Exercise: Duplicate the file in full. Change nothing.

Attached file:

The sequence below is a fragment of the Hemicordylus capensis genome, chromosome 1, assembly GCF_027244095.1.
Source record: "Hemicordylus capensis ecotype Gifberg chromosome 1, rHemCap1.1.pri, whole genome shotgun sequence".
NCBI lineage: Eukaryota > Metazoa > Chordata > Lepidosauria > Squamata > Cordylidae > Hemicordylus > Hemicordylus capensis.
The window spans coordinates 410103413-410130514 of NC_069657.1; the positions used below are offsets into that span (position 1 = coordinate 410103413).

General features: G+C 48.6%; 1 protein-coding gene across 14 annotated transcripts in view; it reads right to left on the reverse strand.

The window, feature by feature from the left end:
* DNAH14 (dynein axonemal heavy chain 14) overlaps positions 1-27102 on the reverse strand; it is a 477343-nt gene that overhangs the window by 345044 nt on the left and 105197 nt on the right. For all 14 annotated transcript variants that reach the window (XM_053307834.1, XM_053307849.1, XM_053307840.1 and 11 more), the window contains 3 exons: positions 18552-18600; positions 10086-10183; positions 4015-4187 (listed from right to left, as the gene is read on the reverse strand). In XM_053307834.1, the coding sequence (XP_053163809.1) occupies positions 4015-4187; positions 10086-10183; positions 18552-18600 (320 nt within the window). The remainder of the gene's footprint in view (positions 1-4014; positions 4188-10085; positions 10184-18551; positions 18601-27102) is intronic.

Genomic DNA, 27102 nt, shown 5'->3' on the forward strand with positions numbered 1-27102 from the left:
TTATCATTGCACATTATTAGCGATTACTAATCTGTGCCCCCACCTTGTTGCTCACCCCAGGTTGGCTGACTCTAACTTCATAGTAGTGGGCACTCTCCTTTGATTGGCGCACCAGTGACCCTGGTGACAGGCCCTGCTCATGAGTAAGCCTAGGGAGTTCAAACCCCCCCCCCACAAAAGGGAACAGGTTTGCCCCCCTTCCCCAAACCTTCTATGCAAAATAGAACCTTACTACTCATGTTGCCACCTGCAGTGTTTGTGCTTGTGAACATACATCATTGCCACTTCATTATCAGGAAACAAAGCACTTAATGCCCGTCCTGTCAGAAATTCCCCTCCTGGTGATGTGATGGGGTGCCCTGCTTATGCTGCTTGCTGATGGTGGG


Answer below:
The sequence below is a fragment of the Hemicordylus capensis genome, chromosome 1, assembly GCF_027244095.1.
Source record: "Hemicordylus capensis ecotype Gifberg chromosome 1, rHemCap1.1.pri, whole genome shotgun sequence".
NCBI lineage: Eukaryota > Metazoa > Chordata > Lepidosauria > Squamata > Cordylidae > Hemicordylus > Hemicordylus capensis.
The window spans coordinates 410103413-410130514 of NC_069657.1; the positions used below are offsets into that span (position 1 = coordinate 410103413).

General features: G+C 48.6%; 1 protein-coding gene across 14 annotated transcripts in view; it reads right to left on the reverse strand.

The window, feature by feature from the left end:
* DNAH14 (dynein axonemal heavy chain 14) overlaps positions 1-27102 on the reverse strand; it is a 477343-nt gene that overhangs the window by 345044 nt on the left and 105197 nt on the right. For all 14 annotated transcript variants that reach the window (XM_053307834.1, XM_053307849.1, XM_053307840.1 and 11 more), the window contains 3 exons: positions 18552-18600; positions 10086-10183; positions 4015-4187 (listed from right to left, as the gene is read on the reverse strand). In XM_053307834.1, the coding sequence (XP_053163809.1) occupies positions 4015-4187; positions 10086-10183; positions 18552-18600 (320 nt within the window). The remainder of the gene's footprint in view (positions 1-4014; positions 4188-10085; positions 10184-18551; positions 18601-27102) is intronic.

Genomic DNA, 27102 nt, shown 5'->3' on the forward strand with positions numbered 1-27102 from the left:
TTATCATTGCACATTATTAGCGATTACTAATCTGTGCCCCCACCTTGTTGCTCACCCCAGGTTGGCTGACTCTAACTTCATAGTAGTGGGCACTCTCCTTTGATTGGCGCACCAGTGACCCTGGTGACAGGCCCTGCTCATGAGTAAGCCTAGGGAGTTCAAACCCCCCCCCCACAAAAGGGAACAGGTTTGCCCCCCTTCCCCAAACCTTCTATGCAAAATAGAACCTTACTACTCATGTTGCCACCTGCAGTGTTTGTGCTTGTGAACATACATCATTGCCACTTCATTATCAGGAAACAAAGCACTTAATGCCCGTCCTGTCAGAAATTCCCCTCCTGGTGATGTGATGGGGTGCCCTGCTTATGCTGCTTGCTGATGGTGGG